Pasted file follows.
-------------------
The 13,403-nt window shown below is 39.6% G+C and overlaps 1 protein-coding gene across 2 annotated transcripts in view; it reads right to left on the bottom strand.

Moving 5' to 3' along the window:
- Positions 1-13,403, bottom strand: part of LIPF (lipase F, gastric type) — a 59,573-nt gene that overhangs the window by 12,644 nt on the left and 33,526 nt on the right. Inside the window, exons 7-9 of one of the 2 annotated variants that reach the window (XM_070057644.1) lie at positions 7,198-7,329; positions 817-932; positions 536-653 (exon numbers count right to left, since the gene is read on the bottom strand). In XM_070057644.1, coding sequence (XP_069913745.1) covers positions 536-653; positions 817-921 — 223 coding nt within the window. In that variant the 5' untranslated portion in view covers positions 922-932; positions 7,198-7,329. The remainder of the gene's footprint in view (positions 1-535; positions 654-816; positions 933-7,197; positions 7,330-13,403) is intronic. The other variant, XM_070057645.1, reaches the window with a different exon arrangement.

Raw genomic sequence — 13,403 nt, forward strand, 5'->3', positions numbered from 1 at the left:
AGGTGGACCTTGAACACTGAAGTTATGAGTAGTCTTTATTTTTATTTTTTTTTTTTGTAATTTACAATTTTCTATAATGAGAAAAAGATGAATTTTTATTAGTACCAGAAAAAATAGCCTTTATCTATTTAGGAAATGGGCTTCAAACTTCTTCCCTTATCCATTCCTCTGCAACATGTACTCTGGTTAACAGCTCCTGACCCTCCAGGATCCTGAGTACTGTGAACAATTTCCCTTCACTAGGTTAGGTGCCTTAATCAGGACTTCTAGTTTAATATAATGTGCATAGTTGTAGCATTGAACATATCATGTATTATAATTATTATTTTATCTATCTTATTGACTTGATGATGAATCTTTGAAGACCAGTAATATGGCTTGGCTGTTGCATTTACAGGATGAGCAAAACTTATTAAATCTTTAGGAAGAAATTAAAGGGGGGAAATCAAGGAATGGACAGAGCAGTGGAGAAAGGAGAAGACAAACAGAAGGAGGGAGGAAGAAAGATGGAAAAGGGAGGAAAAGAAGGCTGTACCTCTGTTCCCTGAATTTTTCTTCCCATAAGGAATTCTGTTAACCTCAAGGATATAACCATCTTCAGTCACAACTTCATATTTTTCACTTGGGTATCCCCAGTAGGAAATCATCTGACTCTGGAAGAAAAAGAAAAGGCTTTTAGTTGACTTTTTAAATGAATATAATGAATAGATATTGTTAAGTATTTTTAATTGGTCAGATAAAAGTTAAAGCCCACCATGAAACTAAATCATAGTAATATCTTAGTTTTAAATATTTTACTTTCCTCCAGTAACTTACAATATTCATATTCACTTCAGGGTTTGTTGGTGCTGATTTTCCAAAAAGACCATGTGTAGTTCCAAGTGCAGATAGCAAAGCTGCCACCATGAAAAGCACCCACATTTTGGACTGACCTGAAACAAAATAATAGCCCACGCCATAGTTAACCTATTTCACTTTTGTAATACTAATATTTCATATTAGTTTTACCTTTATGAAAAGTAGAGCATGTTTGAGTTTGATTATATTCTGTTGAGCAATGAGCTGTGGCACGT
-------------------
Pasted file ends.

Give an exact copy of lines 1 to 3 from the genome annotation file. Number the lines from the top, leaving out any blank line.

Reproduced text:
The 13,403-nt window shown below is 39.6% G+C and overlaps 1 protein-coding gene across 2 annotated transcripts in view; it reads right to left on the bottom strand.

Moving 5' to 3' along the window:
- Positions 1-13,403, bottom strand: part of LIPF (lipase F, gastric type) — a 59,573-nt gene that overhangs the window by 12,644 nt on the left and 33,526 nt on the right. Inside the window, exons 7-9 of one of the 2 annotated variants that reach the window (XM_070057644.1) lie at positions 7,198-7,329; positions 817-932; positions 536-653 (exon numbers count right to left, since the gene is read on the bottom strand). In XM_070057644.1, coding sequence (XP_069913745.1) covers positions 536-653; positions 817-921 — 223 coding nt within the window. In that variant the 5' untranslated portion in view covers positions 922-932; positions 7,198-7,329. The remainder of the gene's footprint in view (positions 1-535; positions 654-816; positions 933-7,197; positions 7,330-13,403) is intronic. The other variant, XM_070057645.1, reaches the window with a different exon arrangement.